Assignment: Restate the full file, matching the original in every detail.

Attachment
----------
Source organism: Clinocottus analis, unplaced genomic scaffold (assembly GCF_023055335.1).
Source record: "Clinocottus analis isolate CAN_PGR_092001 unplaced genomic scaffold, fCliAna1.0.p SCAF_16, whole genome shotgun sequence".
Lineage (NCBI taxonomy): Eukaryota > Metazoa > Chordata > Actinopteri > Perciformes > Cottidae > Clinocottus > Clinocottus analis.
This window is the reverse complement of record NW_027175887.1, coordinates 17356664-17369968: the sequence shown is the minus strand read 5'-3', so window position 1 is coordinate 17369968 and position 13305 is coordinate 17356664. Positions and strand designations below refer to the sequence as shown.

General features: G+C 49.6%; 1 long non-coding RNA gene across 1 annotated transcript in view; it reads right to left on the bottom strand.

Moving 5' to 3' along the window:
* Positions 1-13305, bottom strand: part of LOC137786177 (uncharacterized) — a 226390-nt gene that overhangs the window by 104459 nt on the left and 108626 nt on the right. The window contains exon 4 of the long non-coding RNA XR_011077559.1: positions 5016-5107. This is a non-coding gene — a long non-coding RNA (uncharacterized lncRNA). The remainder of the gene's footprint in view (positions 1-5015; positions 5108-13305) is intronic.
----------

Source organism: Clinocottus analis, unplaced genomic scaffold (assembly GCF_023055335.1).
Source record: "Clinocottus analis isolate CAN_PGR_092001 unplaced genomic scaffold, fCliAna1.0.p SCAF_16, whole genome shotgun sequence".
Lineage (NCBI taxonomy): Eukaryota > Metazoa > Chordata > Actinopteri > Perciformes > Cottidae > Clinocottus > Clinocottus analis.
This window is the reverse complement of record NW_027175887.1, coordinates 17356664-17369968: the sequence shown is the minus strand read 5'-3', so window position 1 is coordinate 17369968 and position 13305 is coordinate 17356664. Positions and strand designations below refer to the sequence as shown.

General features: G+C 49.6%; 1 long non-coding RNA gene across 1 annotated transcript in view; it reads right to left on the bottom strand.

Moving 5' to 3' along the window:
* Positions 1-13305, bottom strand: part of LOC137786177 (uncharacterized) — a 226390-nt gene that overhangs the window by 104459 nt on the left and 108626 nt on the right. The window contains exon 4 of the long non-coding RNA XR_011077559.1: positions 5016-5107. This is a non-coding gene — a long non-coding RNA (uncharacterized lncRNA). The remainder of the gene's footprint in view (positions 1-5015; positions 5108-13305) is intronic.